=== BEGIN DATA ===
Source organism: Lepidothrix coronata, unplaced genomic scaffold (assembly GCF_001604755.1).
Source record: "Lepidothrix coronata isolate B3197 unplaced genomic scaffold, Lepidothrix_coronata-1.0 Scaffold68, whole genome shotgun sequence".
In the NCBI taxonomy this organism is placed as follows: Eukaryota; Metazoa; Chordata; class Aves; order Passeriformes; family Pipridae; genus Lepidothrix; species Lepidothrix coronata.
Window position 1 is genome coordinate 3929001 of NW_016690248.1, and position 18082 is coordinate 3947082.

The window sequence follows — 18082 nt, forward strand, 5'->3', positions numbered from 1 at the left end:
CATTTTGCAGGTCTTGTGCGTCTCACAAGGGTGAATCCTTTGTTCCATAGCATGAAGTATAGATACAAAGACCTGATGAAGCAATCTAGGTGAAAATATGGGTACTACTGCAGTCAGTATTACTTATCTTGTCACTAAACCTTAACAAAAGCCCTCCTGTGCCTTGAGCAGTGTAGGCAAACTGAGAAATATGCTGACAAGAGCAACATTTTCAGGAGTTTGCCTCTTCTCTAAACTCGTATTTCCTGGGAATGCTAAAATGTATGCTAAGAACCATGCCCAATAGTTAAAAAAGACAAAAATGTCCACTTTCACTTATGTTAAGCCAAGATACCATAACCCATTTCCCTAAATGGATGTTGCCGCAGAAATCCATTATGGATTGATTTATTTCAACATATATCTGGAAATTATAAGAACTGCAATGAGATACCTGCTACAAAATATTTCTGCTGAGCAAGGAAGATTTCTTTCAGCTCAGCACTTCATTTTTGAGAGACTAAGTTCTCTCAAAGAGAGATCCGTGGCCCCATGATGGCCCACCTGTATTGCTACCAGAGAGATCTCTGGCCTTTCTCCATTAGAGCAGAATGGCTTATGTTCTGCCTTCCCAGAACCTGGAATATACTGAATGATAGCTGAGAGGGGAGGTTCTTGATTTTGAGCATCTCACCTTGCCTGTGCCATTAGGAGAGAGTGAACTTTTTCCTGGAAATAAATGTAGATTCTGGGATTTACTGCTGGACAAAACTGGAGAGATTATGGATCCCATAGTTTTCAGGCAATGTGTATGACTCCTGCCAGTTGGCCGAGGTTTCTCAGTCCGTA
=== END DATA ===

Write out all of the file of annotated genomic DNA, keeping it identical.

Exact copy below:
Source organism: Lepidothrix coronata, unplaced genomic scaffold (assembly GCF_001604755.1).
Source record: "Lepidothrix coronata isolate B3197 unplaced genomic scaffold, Lepidothrix_coronata-1.0 Scaffold68, whole genome shotgun sequence".
In the NCBI taxonomy this organism is placed as follows: Eukaryota; Metazoa; Chordata; class Aves; order Passeriformes; family Pipridae; genus Lepidothrix; species Lepidothrix coronata.
Window position 1 is genome coordinate 3929001 of NW_016690248.1, and position 18082 is coordinate 3947082.

The window sequence follows — 18082 nt, forward strand, 5'->3', positions numbered from 1 at the left end:
CATTTTGCAGGTCTTGTGCGTCTCACAAGGGTGAATCCTTTGTTCCATAGCATGAAGTATAGATACAAAGACCTGATGAAGCAATCTAGGTGAAAATATGGGTACTACTGCAGTCAGTATTACTTATCTTGTCACTAAACCTTAACAAAAGCCCTCCTGTGCCTTGAGCAGTGTAGGCAAACTGAGAAATATGCTGACAAGAGCAACATTTTCAGGAGTTTGCCTCTTCTCTAAACTCGTATTTCCTGGGAATGCTAAAATGTATGCTAAGAACCATGCCCAATAGTTAAAAAAGACAAAAATGTCCACTTTCACTTATGTTAAGCCAAGATACCATAACCCATTTCCCTAAATGGATGTTGCCGCAGAAATCCATTATGGATTGATTTATTTCAACATATATCTGGAAATTATAAGAACTGCAATGAGATACCTGCTACAAAATATTTCTGCTGAGCAAGGAAGATTTCTTTCAGCTCAGCACTTCATTTTTGAGAGACTAAGTTCTCTCAAAGAGAGATCCGTGGCCCCATGATGGCCCACCTGTATTGCTACCAGAGAGATCTCTGGCCTTTCTCCATTAGAGCAGAATGGCTTATGTTCTGCCTTCCCAGAACCTGGAATATACTGAATGATAGCTGAGAGGGGAGGTTCTTGATTTTGAGCATCTCACCTTGCCTGTGCCATTAGGAGAGAGTGAACTTTTTCCTGGAAATAAATGTAGATTCTGGGATTTACTGCTGGACAAAACTGGAGAGATTATGGATCCCATAGTTTTCAGGCAATGTGTATGACTCCTGCCAGTTGGCCGAGGTTTCTCAGTCCGTA